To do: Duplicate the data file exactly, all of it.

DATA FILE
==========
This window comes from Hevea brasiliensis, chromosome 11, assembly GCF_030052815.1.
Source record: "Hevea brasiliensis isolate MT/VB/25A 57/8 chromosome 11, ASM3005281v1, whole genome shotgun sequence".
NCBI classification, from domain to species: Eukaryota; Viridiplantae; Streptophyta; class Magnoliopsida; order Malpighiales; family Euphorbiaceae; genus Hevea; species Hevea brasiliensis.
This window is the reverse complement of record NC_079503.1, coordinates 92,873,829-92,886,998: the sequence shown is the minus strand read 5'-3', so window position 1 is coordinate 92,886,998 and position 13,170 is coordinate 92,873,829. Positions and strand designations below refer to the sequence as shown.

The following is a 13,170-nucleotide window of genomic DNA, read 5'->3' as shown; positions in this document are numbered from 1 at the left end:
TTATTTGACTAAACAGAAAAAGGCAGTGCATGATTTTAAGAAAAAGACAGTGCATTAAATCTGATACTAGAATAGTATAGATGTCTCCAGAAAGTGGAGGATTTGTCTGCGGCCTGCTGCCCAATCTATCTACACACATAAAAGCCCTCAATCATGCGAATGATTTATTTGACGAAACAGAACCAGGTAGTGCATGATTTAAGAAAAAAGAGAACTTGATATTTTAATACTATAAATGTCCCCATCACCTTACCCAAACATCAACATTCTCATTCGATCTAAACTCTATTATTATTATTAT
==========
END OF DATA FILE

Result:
This window comes from Hevea brasiliensis, chromosome 11, assembly GCF_030052815.1.
Source record: "Hevea brasiliensis isolate MT/VB/25A 57/8 chromosome 11, ASM3005281v1, whole genome shotgun sequence".
NCBI classification, from domain to species: Eukaryota; Viridiplantae; Streptophyta; class Magnoliopsida; order Malpighiales; family Euphorbiaceae; genus Hevea; species Hevea brasiliensis.
This window is the reverse complement of record NC_079503.1, coordinates 92,873,829-92,886,998: the sequence shown is the minus strand read 5'-3', so window position 1 is coordinate 92,886,998 and position 13,170 is coordinate 92,873,829. Positions and strand designations below refer to the sequence as shown.

The following is a 13,170-nucleotide window of genomic DNA, read 5'->3' as shown; positions in this document are numbered from 1 at the left end:
TTATTTGACTAAACAGAAAAAGGCAGTGCATGATTTTAAGAAAAAGACAGTGCATTAAATCTGATACTAGAATAGTATAGATGTCTCCAGAAAGTGGAGGATTTGTCTGCGGCCTGCTGCCCAATCTATCTACACACATAAAAGCCCTCAATCATGCGAATGATTTATTTGACGAAACAGAACCAGGTAGTGCATGATTTAAGAAAAAAGAGAACTTGATATTTTAATACTATAAATGTCCCCATCACCTTACCCAAACATCAACATTCTCATTCGATCTAAACTCTATTATTATTATTAT